The verdict of Delhi High court in the Farooqui rape case4 has brought back locus onto the amendments made to Indian rape laws in 2013. Points about the necessity of the law for inclusion of sexual acts other than penile-vaginal penetration within the definition of rape, the meaning of free consent and the sentencing regime had been raised.
Before the amendments of 2013, the Indian Penal Code (IPC) described rape as sexual intercourse by a man with a woman without her consent. In five other circumstances, sexual intercourse amounted to rape, including that when consent was obtained through threat or deception. Maximum matters fell within the first part of the section i.e. sexual intercourse without consent. IPC had no definition for “Sexual intercourse”, while it only stated that penetration was enough to constitute “sexual intercourse”.
Nirbahaya Case / Delhi Gang Rape Case, 2012
Only after the death of 23-year-old physiotherapy student, who was barbarically attacked and raped by a gang of six men in Delhi that nationwide protests fuelled with demand of strict punishment for the culprits.
Protests were followed by national debate about women’s rights and safety in the country and persuaded the Government to enact stricter anti-rape legislation, inspiring a massive outrage across the nation. In April 2013 the Indian Parliament brought various amendments to the Indian Penal Code making some changes in rape laws in India.
Crimes of the nature of rape are usually associated with a lot of social stigma. Section 228A of the Indian Penal Code prohibits any person (especially the media) to “print or publish” the real name or identity of the victim in rape cases. The accused may be imprisoned for two years, along with being liable for a fine. The section aims at preventing the social victimization of the victim which is also part of the 2013 amendment.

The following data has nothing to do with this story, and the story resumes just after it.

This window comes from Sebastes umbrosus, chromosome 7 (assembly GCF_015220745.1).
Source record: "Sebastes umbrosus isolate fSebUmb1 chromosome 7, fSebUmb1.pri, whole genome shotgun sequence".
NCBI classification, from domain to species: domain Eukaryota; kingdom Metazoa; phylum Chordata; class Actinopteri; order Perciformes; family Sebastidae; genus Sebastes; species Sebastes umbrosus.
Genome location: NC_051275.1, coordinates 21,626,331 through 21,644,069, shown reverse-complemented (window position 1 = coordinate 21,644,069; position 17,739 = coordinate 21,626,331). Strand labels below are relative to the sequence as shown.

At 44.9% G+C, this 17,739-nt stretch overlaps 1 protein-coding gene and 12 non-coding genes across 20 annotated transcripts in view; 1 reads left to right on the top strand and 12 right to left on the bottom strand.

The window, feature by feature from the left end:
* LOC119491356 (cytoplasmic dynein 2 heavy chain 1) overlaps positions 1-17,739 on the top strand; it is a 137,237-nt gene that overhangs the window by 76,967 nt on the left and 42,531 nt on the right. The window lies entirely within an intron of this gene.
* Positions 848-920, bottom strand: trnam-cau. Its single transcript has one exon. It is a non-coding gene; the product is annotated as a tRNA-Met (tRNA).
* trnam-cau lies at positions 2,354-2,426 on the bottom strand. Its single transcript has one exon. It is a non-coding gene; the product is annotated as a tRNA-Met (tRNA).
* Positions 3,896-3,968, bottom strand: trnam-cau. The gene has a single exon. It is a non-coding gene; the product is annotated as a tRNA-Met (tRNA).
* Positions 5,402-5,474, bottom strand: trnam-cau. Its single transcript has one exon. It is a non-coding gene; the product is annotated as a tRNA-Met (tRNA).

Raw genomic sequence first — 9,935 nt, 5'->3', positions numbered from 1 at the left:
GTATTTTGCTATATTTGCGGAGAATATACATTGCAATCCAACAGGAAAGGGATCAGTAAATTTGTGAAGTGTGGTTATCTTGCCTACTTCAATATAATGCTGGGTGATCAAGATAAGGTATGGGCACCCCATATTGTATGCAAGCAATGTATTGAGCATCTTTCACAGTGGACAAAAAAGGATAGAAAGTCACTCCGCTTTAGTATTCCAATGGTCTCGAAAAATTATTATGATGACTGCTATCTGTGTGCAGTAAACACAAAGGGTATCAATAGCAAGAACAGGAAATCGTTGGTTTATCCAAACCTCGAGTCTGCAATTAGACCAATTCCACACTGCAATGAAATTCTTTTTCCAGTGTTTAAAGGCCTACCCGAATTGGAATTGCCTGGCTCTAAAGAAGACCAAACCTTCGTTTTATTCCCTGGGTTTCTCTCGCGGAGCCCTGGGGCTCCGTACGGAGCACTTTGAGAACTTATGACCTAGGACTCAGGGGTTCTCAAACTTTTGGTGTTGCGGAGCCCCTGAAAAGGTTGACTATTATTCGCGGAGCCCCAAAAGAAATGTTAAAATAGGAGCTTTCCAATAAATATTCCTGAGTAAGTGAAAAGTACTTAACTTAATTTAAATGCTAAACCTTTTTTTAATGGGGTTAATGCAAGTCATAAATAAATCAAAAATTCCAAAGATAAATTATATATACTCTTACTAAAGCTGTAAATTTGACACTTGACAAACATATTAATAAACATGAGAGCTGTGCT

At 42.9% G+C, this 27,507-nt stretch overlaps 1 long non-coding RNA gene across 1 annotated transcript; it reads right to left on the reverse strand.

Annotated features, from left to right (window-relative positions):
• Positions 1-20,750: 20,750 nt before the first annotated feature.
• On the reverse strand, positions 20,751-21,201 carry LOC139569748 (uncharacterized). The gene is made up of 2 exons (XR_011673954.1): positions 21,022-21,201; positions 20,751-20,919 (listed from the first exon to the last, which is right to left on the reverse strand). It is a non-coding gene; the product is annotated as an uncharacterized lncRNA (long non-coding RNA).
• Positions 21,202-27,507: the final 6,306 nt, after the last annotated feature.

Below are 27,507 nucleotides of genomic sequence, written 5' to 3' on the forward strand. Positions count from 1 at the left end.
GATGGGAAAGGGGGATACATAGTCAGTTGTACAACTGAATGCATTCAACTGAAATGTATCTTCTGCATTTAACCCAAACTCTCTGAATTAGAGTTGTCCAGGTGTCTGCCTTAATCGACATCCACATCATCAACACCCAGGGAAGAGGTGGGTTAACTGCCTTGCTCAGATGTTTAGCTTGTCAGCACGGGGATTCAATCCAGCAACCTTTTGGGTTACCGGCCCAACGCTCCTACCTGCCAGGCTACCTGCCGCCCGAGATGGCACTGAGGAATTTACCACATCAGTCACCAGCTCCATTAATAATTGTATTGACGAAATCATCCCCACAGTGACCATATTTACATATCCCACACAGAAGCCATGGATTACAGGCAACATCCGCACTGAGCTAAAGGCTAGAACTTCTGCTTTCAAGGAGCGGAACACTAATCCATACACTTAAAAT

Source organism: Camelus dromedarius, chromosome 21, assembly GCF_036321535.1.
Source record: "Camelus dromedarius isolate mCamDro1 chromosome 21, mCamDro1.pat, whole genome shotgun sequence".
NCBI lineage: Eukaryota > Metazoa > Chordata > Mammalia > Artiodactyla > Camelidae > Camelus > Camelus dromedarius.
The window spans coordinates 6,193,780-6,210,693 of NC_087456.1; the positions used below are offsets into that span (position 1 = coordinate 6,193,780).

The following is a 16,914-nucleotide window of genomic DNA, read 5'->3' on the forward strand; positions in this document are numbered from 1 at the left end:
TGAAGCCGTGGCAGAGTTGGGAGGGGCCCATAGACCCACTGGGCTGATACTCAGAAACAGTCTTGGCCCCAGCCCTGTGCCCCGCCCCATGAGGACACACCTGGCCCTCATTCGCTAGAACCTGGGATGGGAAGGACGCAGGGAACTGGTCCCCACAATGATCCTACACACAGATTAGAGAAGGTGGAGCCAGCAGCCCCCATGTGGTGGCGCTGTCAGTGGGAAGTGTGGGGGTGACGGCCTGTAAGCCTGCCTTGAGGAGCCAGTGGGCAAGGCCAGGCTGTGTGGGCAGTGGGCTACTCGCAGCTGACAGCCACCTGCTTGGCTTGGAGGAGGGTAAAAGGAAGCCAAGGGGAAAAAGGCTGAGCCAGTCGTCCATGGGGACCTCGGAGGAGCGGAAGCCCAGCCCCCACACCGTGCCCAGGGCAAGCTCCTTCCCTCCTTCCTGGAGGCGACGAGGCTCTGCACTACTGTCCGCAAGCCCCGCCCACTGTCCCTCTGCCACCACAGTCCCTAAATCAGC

Criminal Law (Amendment) Act, 2013
The Criminal Law (Amendment) Act, 2013 that came into force on the 3rd of April, 2013 amended and included new sections in the IPC relating to various sexual offences. The new Act has expressly identified certain acts like stalking, acid attack, physical harassment and voyeurism as offences which were dealt under related laws.
· As stated under section 166A5, anyone being a public servant and knowingly disregards any direction of the law or disobeys any other direction to run proceedings shall be penalised with imprisonment for a term which shall not be less than six months and can extend to two years, and shall also be liable to fine
· Section 326A6 deals with the deliberately causing grievous hurt by the use of any acid, will be punishable with imprisonment of either for a term which shall not be less than ten years and can extend to imprisonment for life, and with fine.
· Sexual Harassment as under Section 354A7 is bullying or coercion of a sexual nature, or the unwelcome of inappropriate promise of rewards in return for sexual favors. The crucial factor is the unwelcome of the behavior, thereby making the impact of such actions on the recipient more relevant than the intent of the wrongdoer.
The essentials of the offence of sexual harassment as defined in the case of Vishaka v. State of Rajasthan8 are –
1. physical contact and advances involving unwelcome and explicit sexual overtures; or
demand for sexual favours; or
sexually coloured remarks; or
showing pornography; or
other unwanted physical, verbal or non-verbal sexual act.
Sexual harassment violates not only the article 14 of the Indian constitution which entitles right to equality but also the article 21 that grants everyone, whether man or women to live with dignity.
Prevailing Provisions and its amendment thereof
Before enforcement of this Act, the provisions in the IPC that dealt with sexual harassment existed but there was no clarity regarding punishment for the offence of sexual harassment.
· Section 354B – Assault or Use of Criminal Force to woman with intent to disrobe
8 Vishaka v. State of Rajasthan and Ors. AIR 1997 SC 3011